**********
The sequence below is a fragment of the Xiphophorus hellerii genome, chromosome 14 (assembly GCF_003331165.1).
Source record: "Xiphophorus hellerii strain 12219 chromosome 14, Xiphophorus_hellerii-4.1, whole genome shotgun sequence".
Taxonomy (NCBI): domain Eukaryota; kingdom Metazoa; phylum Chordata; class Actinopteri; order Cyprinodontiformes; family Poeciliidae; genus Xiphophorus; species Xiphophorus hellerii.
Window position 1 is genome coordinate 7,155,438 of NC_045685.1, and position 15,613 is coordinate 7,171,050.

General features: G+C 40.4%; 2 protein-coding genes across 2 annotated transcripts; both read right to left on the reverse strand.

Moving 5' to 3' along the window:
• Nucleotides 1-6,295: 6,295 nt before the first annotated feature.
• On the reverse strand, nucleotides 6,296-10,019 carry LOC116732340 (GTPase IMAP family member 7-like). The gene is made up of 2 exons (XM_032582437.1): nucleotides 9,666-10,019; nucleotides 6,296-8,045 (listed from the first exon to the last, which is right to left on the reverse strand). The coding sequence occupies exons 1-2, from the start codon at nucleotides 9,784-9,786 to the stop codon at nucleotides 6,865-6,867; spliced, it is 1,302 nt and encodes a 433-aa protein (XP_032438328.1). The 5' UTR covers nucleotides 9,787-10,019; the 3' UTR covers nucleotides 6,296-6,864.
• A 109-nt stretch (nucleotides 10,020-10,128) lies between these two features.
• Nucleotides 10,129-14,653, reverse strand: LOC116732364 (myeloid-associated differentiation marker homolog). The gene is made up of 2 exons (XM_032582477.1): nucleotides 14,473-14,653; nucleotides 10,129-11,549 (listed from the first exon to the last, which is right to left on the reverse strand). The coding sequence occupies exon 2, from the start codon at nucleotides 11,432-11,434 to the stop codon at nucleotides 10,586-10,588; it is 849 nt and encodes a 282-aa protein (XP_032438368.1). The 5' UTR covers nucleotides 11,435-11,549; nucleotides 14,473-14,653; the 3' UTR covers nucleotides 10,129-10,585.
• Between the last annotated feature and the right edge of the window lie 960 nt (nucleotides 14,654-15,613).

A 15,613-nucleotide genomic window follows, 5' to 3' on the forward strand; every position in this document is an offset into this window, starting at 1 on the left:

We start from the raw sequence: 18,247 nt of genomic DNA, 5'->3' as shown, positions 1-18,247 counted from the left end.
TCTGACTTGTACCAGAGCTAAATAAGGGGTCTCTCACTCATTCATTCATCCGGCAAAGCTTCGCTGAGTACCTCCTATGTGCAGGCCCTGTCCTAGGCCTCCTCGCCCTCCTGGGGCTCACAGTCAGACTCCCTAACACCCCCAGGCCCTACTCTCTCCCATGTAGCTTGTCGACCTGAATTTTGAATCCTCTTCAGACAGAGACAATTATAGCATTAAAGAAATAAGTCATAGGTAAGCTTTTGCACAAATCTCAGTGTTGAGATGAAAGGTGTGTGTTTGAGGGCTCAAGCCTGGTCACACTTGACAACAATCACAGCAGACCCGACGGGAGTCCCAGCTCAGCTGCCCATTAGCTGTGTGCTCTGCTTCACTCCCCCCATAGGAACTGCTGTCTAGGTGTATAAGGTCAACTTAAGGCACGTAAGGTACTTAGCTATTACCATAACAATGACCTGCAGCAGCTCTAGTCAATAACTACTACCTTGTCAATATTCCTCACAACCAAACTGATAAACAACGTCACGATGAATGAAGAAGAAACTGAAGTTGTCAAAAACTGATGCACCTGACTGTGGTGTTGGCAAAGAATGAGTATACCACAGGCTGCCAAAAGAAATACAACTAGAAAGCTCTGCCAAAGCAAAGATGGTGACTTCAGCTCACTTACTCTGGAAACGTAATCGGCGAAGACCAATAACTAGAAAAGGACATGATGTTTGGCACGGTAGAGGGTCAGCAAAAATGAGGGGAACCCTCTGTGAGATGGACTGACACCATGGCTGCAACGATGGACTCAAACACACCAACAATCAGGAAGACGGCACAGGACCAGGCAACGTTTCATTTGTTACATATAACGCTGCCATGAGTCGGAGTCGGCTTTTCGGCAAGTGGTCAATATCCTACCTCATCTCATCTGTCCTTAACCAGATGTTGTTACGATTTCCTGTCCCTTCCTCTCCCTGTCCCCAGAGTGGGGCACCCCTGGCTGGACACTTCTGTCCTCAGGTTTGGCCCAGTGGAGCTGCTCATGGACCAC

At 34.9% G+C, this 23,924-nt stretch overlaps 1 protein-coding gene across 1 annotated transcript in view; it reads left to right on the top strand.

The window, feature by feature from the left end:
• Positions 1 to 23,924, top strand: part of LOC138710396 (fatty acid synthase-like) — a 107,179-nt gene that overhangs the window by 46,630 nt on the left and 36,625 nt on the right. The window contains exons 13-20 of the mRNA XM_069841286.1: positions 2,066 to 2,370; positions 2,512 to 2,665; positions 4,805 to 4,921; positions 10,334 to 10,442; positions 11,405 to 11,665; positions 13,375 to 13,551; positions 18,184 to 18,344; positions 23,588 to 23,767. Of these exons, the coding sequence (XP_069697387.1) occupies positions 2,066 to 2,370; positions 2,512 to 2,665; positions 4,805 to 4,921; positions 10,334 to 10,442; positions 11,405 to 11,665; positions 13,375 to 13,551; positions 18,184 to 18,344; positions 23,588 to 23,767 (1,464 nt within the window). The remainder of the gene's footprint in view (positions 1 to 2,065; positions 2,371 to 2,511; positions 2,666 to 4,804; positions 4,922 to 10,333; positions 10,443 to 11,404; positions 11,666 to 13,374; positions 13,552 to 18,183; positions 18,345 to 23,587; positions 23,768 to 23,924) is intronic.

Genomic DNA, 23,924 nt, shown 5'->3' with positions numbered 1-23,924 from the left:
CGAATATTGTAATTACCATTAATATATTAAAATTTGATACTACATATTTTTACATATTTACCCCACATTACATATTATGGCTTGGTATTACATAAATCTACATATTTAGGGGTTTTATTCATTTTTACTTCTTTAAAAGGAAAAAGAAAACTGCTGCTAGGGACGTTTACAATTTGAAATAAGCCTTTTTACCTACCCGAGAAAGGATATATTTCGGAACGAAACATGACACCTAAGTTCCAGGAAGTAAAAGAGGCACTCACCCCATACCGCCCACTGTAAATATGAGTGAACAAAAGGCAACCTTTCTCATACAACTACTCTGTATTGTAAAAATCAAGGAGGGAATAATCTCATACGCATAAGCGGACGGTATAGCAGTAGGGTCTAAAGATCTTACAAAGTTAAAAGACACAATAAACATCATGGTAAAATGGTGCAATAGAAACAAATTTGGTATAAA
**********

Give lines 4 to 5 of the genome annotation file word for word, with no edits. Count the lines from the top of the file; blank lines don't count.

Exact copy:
Window position 1 is genome coordinate 7,155,438 of NC_045685.1, and position 15,613 is coordinate 7,171,050.

General features: G+C 40.4%; 2 protein-coding genes across 2 annotated transcripts; both read right to left on the reverse strand.